decided: December 19, 1985.
PASSAVANT HEALTH CENTER
THE BOARD OF ASSESSMENT AND REVISION OF TAXES OF BUTLER COUNTY AND SOUTHWEST BUTLER COUNTY SCHOOL DISTRICT AND ZELIENOPLE BOROUGH. SOUTHWEST BUTLER COUNTY SCHOOL DISTRICT, APPELLANT. PASSAVANT HEALTH CENTER V. THE BOARD OF ASSESSMENT AND REVISION OF TAXES OF BUTLER COUNTY AND SOUTHWEST BUTLER COUNTY SCHOOL DISTRICT AND ZELIENOPLE BOROUGH. THE BOARD OF ASSESSMENT AND REVISION OF TAXES OF BUTLER COUNTY, APPELLANT
Appeals from the Order of the Court of Common Pleas of Butler County in the case of Passavant Health Center v. The Board of Assessment and Revision of Taxes of Butler County, Southwest Butler County School District and Zelienople Borough, Misc. Docket No. 84-034, Book 43, Page 284.
George H. Hancher, for appellant.
Richard L. McCandless, Dillon, McCandless & King, for appellee, The Board of Assessment and Revision of Taxes of Butler County and Southwest Butler County School District.
Judges MacPhail and Doyle, and Senior Judge Barbieri, sitting as a panel of three. Opinion by Judge MacPhail.
[ 93 Pa. Commw. Page 577]
The Board of Assessment and Revision of Taxes of Butler County (Board) appeals here from a decision of the Court of Common Pleas of Butler County (County) which sustained the tax exemption claim of Passavant Health Center (Passavant). We reverse.
Passavant is a non-profit corporation which, prior to 1978, consisted of a nursing home and a number of small cottages. The nursing home itself contains apartments and nursing facilities. Also on the Passavant grounds are two apartment buildings: Wittenburg, a five story apartment building, and Luther Court, a federally funded low-income apartment building owned by a separate corporation and managed by Passavant.
Nineteen additional cottages were constructed on Passavant grounds between 1978 and 1982.*fn1 On July 8, 1983, the County assessed these cottages at a value of $534,090. Passavant appealed this assessment to the Board which denied the appeal. Passavant then appealed to the trial court, which, after a hearing, sustained Passavant's appeal and held that these nineteen cottages were tax exempt. The instant appeal followed.
Passavant claims exemption pursuant to Article VIII, Section 2 of the Constitution of the Commonwealth of Pennsylvania*fn2 and Section 204(a)(3) of The
[ 93 Pa. Commw. Page 578]
General County Assessment Law (Law), Act of May 22, 1933, P.L. 853, as amended, 72 P.S. § 5020-204(a)(3), which provides:
(a) The following property shall be exempt from all county, borough, town, township, road, poor, and school tax, to wit:
(3) All hospitals, universities, colleges, seminaries, academies, associations and institutions of learning, benevolence or charity, including fire and rescue stations, with the grounds thereto annexed and necessary for the occupancy and enjoyment of the same, founded, endowed and maintained by public or private charity: Provided, That the entire revenue derived by the same be applied to the support and to increase the efficiency and facilities thereof, the repair and the necessary increases of grounds and buildings thereof, and for no other purpose.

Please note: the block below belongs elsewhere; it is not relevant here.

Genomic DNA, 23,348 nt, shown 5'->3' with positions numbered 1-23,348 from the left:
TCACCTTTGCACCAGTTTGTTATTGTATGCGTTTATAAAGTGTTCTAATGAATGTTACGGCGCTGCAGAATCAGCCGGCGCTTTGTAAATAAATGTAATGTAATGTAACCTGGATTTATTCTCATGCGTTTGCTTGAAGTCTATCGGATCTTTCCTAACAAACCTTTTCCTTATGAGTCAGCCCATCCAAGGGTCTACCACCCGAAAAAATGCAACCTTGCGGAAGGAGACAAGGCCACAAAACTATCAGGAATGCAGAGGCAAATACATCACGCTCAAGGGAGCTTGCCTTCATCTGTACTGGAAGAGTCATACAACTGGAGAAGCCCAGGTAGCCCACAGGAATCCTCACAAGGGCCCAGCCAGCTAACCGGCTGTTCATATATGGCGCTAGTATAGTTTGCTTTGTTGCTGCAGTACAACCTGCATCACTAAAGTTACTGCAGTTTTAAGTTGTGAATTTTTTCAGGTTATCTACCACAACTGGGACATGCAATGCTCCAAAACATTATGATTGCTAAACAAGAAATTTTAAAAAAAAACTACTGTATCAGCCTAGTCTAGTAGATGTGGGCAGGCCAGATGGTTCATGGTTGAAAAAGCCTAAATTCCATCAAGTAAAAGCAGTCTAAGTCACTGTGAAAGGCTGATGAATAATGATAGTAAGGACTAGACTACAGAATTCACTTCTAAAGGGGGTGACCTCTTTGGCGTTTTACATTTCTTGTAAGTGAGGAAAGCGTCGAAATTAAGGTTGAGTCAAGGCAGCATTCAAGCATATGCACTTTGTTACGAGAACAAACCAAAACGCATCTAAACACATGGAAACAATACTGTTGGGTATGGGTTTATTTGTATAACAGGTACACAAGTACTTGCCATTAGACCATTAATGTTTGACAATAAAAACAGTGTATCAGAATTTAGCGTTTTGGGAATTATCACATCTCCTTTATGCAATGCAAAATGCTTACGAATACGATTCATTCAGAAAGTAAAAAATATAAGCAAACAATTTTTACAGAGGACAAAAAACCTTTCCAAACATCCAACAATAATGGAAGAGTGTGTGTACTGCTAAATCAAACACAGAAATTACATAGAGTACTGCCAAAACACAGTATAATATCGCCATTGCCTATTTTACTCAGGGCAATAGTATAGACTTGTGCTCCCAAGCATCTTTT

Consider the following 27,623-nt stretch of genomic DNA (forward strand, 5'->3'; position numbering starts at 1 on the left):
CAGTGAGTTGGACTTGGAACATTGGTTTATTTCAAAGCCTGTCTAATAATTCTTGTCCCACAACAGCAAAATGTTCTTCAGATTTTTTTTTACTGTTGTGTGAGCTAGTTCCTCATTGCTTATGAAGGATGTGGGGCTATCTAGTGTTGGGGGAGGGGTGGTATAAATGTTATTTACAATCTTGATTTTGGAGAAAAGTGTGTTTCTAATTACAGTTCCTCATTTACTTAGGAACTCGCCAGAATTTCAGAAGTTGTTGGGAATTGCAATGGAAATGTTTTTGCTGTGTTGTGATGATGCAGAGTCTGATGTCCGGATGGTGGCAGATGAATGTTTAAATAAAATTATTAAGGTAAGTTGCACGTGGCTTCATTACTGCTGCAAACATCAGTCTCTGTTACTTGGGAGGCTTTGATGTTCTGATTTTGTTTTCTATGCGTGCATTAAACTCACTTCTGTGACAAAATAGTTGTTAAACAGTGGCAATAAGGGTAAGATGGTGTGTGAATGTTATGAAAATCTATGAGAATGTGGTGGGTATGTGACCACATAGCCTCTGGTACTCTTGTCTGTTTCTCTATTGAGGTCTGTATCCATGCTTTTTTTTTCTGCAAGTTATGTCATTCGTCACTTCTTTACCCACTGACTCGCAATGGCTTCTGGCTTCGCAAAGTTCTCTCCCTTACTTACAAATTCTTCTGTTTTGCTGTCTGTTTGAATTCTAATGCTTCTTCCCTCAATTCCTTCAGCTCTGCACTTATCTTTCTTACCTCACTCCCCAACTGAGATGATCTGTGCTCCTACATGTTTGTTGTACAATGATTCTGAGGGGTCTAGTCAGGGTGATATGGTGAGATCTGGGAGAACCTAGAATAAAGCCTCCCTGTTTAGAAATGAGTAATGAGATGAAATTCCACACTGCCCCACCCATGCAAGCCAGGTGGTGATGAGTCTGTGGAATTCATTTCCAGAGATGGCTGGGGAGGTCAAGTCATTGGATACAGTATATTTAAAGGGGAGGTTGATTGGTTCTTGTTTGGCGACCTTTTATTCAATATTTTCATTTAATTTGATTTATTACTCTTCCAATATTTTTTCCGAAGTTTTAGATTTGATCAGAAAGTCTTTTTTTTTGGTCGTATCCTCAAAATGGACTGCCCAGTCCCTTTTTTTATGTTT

Whether Passavant is entitled to an exemption is a mixed question of law and fact. Hill School Tax Exemption Case, 370 Pa. 21, 87 A.2d 259 (1952); General Conference Mennonite Appeal, 72 Pa. Commonwealth Ct. 96, 455 A.2d 1274 (1983). Passavant has the burden of bringing itself within the ambit of the exemption. Presbyterian-University of Pennsylvania Medical Center v. Board of Revision of Taxes, 24 Pa. Commonwealth Ct. 461, 357 A.2d 696 (1976). Whether Passavant is exempt from federal income taxation is not a relevant consideration. Pittsburgh Institute of Aeronautics Tax Exemption Case, 435 Pa. 618, 258 A.2d 850 (1969).
[ 93 Pa. Commw. Page 579]
In order to obtain the tax exemption, Passavant must affirmatively show that the retirement cottages, "(1) [are] one of 'purely public charity'; (2) [were] founded by public or private charity; (3) [are] maintained by public or private charity." Appeal of Episcopal Community Services of the Diocese of Pennsylvania, 90 Pa. Commonwealth Ct. 409, 415, 495 A.2d 653, 656 (1985), quoting Woods School Tax Exemption Case, 406 Pa. 579, 584, 178 A.2d 600, 602 (1962). The decision of the trial court sustaining Passavant's entitlement to an exemption as a purely public charity will be affirmed unless we find abuse of discretion or lack of supporting evidence. Appeal of Bucks County Board of Assessment Appeal, 55 Pa. Commonwealth Ct. 195, 423 A.2d 760 (1980).